May 2, The Tennessean, Brad Schmitt
About a decade ago, Augusten Burroughs hit the New York Times best-seller list twice with the hilarious memoirs “Running With Scissors” and “Dry,” though his struggles with family, upbringing and sobriety were often dark.
Now, Burroughs is out with a direct, at-times harsh self-help guide, “This Is How” ($24.99, St. Martin’s Press), that has occasional moments of humor.
Your first books on your family and getting sober were hilarious! Well, and painful and brutally honest. I’m wondering how you go from there to writing a self-help book.
People over the years have thanked me for writing “Dry” because it has been helpful for them and their recovery. And “Running With Scissors” too. “It was helpful.” Oh, OK, well, I’m glad it was helpful, but I wasn’t trying to be helpful.
The one question I get asked over and over is, “How did you survive — blank?” And I just realized I wanted to write a book, this is how. Here’s how to fix your own head.
I’ve always been a do-it-yourselfer. When I make a mess, I make my own mess of my own life and I put it back together. And I guess I realized that there’s useful stuff in that. The fact that I’ve always been a fix-it-myself kind of guy could be really useful for other people who aren’t necessarily that way.
If I had never gone on a book tour, if I had never met the people who read me, I don’t think I would’ve written the book. If I didn’t have people coming up to me all the time and telling me their own stories and what they struggle with.
I don’t want people to waste time … trying to fix themselves when I can think of some really direct methods to accomplish it.
Sometimes the tone of the book is super direct.
There’s too much hand-holding. I don’t like a nurturing, hand-holding feel-good kind of book. It’s a book for the way that I see people really are.
One of the chapters in there is about suicide. And that was something that, you know, we have way too many kids kill themselves. And one thing I have not written about in my memoirs was the fact that I was going to kill myself. I was like, I had a plan and I knew how I was going to do it.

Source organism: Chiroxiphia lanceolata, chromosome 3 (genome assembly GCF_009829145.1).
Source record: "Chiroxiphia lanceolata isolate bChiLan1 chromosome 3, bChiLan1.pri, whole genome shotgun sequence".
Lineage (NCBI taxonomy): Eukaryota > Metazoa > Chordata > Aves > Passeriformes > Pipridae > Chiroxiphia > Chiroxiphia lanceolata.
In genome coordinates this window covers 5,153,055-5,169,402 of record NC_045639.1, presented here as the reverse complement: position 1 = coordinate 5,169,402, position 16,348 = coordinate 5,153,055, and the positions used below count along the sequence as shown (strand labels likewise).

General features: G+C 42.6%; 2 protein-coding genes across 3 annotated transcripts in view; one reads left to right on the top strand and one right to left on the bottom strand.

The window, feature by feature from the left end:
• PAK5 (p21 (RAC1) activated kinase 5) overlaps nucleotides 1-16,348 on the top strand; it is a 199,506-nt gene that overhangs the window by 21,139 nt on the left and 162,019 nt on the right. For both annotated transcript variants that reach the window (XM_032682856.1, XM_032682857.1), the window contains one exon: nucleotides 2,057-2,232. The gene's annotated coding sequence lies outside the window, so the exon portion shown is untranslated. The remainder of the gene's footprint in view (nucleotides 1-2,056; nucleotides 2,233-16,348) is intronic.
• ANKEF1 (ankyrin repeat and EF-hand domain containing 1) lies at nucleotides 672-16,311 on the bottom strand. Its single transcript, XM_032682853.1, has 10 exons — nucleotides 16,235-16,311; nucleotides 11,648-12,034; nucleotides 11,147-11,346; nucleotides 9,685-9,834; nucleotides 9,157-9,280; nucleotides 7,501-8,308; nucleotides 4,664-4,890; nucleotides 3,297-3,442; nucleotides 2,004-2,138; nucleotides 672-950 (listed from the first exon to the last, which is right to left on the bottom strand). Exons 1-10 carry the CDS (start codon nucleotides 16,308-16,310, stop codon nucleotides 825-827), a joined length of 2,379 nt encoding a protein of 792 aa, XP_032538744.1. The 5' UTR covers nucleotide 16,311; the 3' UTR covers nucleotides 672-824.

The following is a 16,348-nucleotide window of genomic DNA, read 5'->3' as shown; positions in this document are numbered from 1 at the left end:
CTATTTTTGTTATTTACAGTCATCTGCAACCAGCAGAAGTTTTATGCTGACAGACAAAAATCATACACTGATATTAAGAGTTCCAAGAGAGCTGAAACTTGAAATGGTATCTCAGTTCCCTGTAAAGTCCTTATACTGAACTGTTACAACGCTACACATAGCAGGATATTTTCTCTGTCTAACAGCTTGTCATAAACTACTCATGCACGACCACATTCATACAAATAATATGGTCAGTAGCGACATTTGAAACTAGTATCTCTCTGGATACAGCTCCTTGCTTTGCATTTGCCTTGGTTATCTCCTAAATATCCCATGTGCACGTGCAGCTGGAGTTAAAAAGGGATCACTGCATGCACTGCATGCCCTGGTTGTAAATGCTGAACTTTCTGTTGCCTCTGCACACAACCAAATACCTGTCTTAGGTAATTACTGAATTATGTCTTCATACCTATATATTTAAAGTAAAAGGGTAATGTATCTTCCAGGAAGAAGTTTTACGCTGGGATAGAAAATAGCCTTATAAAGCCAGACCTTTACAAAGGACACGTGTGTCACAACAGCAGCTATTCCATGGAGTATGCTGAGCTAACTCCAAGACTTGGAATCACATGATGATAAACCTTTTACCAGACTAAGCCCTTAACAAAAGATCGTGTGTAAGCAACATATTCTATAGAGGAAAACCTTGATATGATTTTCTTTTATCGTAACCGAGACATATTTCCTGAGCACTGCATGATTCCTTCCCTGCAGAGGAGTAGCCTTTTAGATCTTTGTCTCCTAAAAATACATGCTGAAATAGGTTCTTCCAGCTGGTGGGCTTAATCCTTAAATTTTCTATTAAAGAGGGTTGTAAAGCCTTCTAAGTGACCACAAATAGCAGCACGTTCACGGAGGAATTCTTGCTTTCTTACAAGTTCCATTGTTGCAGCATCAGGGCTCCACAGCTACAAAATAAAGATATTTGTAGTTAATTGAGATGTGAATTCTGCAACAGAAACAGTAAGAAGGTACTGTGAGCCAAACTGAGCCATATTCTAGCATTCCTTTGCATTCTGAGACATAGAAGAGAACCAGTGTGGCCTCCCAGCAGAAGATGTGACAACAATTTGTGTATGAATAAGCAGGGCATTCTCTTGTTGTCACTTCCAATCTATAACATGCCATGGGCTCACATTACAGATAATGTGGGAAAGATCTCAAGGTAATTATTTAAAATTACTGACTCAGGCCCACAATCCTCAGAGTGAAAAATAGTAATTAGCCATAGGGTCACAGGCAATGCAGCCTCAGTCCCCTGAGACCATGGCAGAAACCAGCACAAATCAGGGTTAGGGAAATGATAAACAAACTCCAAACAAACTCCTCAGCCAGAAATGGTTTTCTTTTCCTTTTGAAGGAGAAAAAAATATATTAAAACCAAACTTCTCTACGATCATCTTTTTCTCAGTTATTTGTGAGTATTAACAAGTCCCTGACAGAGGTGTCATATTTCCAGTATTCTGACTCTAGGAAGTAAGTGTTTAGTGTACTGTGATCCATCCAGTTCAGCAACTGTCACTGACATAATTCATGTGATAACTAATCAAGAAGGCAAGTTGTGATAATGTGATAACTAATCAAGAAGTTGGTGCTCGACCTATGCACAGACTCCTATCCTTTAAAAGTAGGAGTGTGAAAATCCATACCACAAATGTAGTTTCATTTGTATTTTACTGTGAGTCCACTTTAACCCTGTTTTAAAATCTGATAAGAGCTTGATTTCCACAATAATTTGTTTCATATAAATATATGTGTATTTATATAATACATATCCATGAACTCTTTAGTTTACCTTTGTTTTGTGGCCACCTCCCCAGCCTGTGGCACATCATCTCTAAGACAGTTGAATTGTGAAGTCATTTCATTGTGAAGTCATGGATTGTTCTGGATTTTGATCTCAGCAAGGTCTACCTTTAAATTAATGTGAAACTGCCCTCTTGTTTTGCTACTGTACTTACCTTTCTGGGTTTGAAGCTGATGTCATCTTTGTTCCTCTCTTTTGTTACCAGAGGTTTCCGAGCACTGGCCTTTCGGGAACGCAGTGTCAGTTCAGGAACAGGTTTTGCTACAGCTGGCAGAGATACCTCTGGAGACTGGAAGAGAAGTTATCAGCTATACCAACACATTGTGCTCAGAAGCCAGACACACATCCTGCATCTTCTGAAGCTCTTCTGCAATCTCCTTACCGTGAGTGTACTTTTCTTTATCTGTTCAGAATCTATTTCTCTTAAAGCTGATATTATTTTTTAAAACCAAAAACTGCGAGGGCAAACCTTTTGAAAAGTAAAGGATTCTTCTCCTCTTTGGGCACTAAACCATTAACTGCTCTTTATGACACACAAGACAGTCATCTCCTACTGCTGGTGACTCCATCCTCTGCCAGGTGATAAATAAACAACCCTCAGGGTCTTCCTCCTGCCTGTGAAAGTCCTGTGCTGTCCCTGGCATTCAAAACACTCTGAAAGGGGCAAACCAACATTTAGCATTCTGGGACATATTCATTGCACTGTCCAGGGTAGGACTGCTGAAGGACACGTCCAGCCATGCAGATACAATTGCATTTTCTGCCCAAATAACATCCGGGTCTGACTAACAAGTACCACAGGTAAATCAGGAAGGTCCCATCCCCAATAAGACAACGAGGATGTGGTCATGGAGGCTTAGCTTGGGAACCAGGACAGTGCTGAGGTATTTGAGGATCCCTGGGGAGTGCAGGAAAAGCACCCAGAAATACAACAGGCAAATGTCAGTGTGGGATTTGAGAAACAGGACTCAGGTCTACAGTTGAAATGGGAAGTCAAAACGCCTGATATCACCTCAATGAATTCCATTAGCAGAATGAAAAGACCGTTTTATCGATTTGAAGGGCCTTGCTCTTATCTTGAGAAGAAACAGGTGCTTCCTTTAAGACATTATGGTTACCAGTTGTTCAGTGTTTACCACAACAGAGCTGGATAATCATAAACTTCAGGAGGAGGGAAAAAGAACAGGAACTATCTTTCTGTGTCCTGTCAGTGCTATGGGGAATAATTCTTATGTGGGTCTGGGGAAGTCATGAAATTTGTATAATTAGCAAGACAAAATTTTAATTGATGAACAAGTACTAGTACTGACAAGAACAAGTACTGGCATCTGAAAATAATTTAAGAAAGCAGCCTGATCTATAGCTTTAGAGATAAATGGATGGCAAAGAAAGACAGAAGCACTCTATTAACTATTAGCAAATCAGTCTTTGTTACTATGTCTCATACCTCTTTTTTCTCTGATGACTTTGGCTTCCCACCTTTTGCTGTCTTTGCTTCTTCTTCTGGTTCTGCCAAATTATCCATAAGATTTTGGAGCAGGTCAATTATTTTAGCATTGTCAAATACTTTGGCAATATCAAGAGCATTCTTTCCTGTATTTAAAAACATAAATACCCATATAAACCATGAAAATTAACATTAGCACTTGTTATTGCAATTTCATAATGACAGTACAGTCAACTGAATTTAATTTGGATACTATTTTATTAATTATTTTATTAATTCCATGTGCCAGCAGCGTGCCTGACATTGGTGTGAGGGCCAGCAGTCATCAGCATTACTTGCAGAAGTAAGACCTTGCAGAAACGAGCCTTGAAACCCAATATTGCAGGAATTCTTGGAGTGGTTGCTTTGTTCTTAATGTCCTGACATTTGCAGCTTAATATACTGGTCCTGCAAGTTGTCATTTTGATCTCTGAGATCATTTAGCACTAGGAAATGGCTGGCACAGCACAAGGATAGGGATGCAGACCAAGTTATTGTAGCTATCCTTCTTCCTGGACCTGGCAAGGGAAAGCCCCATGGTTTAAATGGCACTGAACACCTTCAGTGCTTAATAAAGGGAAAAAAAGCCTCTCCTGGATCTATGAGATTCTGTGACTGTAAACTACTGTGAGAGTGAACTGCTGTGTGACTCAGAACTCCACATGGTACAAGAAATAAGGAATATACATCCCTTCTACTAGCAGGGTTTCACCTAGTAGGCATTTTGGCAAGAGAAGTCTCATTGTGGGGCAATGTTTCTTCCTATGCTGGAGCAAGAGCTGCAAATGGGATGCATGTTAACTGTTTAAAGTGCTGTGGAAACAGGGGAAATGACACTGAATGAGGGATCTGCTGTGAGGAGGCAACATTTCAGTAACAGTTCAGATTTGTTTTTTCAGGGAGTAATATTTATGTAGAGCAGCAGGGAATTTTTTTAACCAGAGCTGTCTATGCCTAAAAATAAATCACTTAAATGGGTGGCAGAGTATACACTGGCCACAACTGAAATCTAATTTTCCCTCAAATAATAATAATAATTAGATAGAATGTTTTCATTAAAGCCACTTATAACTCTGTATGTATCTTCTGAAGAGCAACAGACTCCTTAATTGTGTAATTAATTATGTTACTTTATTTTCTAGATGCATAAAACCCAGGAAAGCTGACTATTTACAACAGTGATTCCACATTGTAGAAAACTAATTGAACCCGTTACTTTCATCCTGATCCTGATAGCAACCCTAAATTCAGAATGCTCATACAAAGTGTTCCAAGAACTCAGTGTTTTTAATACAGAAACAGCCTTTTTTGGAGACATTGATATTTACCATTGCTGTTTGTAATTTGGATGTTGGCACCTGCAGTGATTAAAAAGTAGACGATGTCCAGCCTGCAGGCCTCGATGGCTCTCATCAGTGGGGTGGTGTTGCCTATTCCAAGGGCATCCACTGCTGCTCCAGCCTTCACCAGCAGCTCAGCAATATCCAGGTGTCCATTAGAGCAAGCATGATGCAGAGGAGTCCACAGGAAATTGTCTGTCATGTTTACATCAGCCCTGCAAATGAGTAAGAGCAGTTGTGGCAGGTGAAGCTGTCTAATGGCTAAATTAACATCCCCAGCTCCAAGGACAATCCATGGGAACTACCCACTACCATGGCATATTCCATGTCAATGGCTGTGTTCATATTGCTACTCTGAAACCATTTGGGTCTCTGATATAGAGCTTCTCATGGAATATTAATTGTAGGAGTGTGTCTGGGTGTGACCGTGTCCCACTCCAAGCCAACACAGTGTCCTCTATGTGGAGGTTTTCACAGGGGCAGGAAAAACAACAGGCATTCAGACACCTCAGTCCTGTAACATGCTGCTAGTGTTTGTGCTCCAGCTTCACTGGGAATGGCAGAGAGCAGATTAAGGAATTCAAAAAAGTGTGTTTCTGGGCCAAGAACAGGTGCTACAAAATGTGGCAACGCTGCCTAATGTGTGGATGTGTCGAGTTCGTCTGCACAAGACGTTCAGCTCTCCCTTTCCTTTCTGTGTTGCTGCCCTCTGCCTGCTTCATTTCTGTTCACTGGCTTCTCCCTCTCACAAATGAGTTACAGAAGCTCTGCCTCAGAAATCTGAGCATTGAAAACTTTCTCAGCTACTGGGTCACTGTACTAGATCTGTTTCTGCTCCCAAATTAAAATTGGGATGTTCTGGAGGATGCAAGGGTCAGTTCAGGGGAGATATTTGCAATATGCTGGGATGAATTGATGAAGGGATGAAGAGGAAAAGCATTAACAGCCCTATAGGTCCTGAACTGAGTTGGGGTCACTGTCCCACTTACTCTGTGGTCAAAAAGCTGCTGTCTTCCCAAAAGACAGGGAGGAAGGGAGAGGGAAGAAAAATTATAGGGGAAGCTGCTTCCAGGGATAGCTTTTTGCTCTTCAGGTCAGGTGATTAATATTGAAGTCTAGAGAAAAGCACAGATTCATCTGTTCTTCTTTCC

It was only when I actually thought it through doing all the steps — I really imagined it like a movie — and I saw, this thing is not gonna freakin’ work!
I’m not gonna be alive to enjoy the peace and freedom. I’m not actually gonna be aware of any of that. The last thing that I’m going to be aware of is bleeding out in a bathtub of water. And I’m going to freak out when I see that. And then, I’m gonna die.
So I’m gonna be as miserable as I am now, with an extra layer of, oh, what did I do? And that’s gonna be it. There’s not going to be that peace and release.
So it’s not that I actually want to kill myself. What I wanted to do is end my life. And that I can do. … I can actually step out of my life. I didn’t have to kill myself. I just had to end my life, so I did.
I moved to a place where I didn’t know anybody and I changed my first, middle and last names. … What I do know is that I stepped outside my universe into another one. And it’s a huge, huge world.
Let’s talk about specifics. In how to find love, you say you’re in favor of online dating.
I’m all in favor of online dating. I’m all in favor of anything that exposes you to people you’re not going to run into on your very narrow path.
Most people, they go to the office, see the same people, go to the same places for lunch. You can’t do that and then moan about being single. Because what are the chances that the person you’re meant to be with also goes to the same dry cleaners? That’s asking too much.
Page 39 — “There is no shame in deciding to be fat.”
There’s not. There are people who are fat that want to be thin. And there are people who are fat who wish they wanted to be thin.
If you’re fat, thin is theoretical. It seems like you’d be happier thin. I live in New York City, and I used to feel like, I wanna have a really cool apartment. But I didn’t want it. I just wanted to want it.
Being thin is not what the scale says to you — it’s about popularity, it’s about how many followers you have on Facebook and Twitter. You can’t lie to yourself about why you want the thing you want.
Have you been to Nashville before?
I went once, to Vanderbilt, for a speaking engagement. I love Nashville and I love the South.
It’s funny, when I first started, my publisher would send me out on book tours — it’d be sending me to New York, Chicago, L.A., San Francisco. I was like, yeah, I like the South, Alabama, Atlanta. And they were like, no, that’s not the kind of book that’ll play there. And I was like, yeah, it is.
My family’s from the South. … I spent summers down there. I’ve had people come up to me and say, “I disapprove of everything about you, but my God, I relate to every word.”